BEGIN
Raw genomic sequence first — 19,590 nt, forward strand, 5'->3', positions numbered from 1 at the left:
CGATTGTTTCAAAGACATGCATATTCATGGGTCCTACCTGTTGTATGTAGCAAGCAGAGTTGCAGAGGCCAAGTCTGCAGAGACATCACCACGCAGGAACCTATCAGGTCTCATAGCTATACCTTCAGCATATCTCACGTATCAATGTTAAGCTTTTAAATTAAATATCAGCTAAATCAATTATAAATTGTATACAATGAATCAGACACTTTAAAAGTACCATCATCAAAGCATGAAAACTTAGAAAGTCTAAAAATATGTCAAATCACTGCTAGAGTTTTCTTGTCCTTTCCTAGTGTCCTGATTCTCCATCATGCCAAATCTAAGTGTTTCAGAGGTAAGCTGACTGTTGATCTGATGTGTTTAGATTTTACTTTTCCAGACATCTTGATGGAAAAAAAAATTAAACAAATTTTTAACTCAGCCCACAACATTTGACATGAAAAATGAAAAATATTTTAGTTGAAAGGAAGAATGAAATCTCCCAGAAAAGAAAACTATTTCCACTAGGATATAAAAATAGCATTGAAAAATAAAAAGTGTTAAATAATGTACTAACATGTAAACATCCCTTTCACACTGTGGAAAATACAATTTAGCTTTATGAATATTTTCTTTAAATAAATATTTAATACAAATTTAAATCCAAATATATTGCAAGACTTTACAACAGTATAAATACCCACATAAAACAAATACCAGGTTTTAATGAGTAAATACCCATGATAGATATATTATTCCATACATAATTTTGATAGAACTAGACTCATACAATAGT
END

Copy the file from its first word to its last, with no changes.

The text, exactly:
Raw genomic sequence first — 19,590 nt, forward strand, 5'->3', positions numbered from 1 at the left:
CGATTGTTTCAAAGACATGCATATTCATGGGTCCTACCTGTTGTATGTAGCAAGCAGAGTTGCAGAGGCCAAGTCTGCAGAGACATCACCACGCAGGAACCTATCAGGTCTCATAGCTATACCTTCAGCATATCTCACGTATCAATGTTAAGCTTTTAAATTAAATATCAGCTAAATCAATTATAAATTGTATACAATGAATCAGACACTTTAAAAGTACCATCATCAAAGCATGAAAACTTAGAAAGTCTAAAAATATGTCAAATCACTGCTAGAGTTTTCTTGTCCTTTCCTAGTGTCCTGATTCTCCATCATGCCAAATCTAAGTGTTTCAGAGGTAAGCTGACTGTTGATCTGATGTGTTTAGATTTTACTTTTCCAGACATCTTGATGGAAAAAAAAATTAAACAAATTTTTAACTCAGCCCACAACATTTGACATGAAAAATGAAAAATATTTTAGTTGAAAGGAAGAATGAAATCTCCCAGAAAAGAAAACTATTTCCACTAGGATATAAAAATAGCATTGAAAAATAAAAAGTGTTAAATAATGTACTAACATGTAAACATCCCTTTCACACTGTGGAAAATACAATTTAGCTTTATGAATATTTTCTTTAAATAAATATTTAATACAAATTTAAATCCAAATATATTGCAAGACTTTACAACAGTATAAATACCCACATAAAACAAATACCAGGTTTTAATGAGTAAATACCCATGATAGATATATTATTCCATACATAATTTTGATAGAACTAGACTCATACAATAGT